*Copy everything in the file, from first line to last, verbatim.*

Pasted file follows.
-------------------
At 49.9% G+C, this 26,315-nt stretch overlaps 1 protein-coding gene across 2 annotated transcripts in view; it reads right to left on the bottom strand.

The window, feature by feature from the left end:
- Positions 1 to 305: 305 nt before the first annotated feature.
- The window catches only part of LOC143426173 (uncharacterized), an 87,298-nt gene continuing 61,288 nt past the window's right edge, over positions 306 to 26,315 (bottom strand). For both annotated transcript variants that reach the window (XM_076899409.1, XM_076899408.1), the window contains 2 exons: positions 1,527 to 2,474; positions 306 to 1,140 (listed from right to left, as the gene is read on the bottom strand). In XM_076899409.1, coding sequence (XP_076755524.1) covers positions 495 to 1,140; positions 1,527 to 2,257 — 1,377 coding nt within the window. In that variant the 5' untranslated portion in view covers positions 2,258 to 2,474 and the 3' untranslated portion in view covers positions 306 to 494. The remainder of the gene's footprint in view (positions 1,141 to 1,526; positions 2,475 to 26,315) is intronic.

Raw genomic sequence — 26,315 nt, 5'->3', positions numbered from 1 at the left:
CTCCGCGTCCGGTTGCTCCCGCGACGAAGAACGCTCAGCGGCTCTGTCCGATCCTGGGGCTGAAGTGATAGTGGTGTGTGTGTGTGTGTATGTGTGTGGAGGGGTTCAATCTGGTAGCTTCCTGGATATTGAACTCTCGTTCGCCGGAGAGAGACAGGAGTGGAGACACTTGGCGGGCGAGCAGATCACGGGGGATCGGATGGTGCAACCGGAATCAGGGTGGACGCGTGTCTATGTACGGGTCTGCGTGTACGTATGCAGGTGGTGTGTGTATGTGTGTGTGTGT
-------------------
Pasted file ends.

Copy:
At 49.9% G+C, this 26,315-nt stretch overlaps 1 protein-coding gene across 2 annotated transcripts in view; it reads right to left on the bottom strand.

The window, feature by feature from the left end:
- Positions 1 to 305: 305 nt before the first annotated feature.
- The window catches only part of LOC143426173 (uncharacterized), an 87,298-nt gene continuing 61,288 nt past the window's right edge, over positions 306 to 26,315 (bottom strand). For both annotated transcript variants that reach the window (XM_076899409.1, XM_076899408.1), the window contains 2 exons: positions 1,527 to 2,474; positions 306 to 1,140 (listed from right to left, as the gene is read on the bottom strand). In XM_076899409.1, coding sequence (XP_076755524.1) covers positions 495 to 1,140; positions 1,527 to 2,257 — 1,377 coding nt within the window. In that variant the 5' untranslated portion in view covers positions 2,258 to 2,474 and the 3' untranslated portion in view covers positions 306 to 494. The remainder of the gene's footprint in view (positions 1,141 to 1,526; positions 2,475 to 26,315) is intronic.

Raw genomic sequence — 26,315 nt, 5'->3', positions numbered from 1 at the left:
CTCCGCGTCCGGTTGCTCCCGCGACGAAGAACGCTCAGCGGCTCTGTCCGATCCTGGGGCTGAAGTGATAGTGGTGTGTGTGTGTGTGTATGTGTGTGGAGGGGTTCAATCTGGTAGCTTCCTGGATATTGAACTCTCGTTCGCCGGAGAGAGACAGGAGTGGAGACACTTGGCGGGCGAGCAGATCACGGGGGATCGGATGGTGCAACCGGAATCAGGGTGGACGCGTGTCTATGTACGGGTCTGCGTGTACGTATGCAGGTGGTGTGTGTATGTGTGTGTGTGT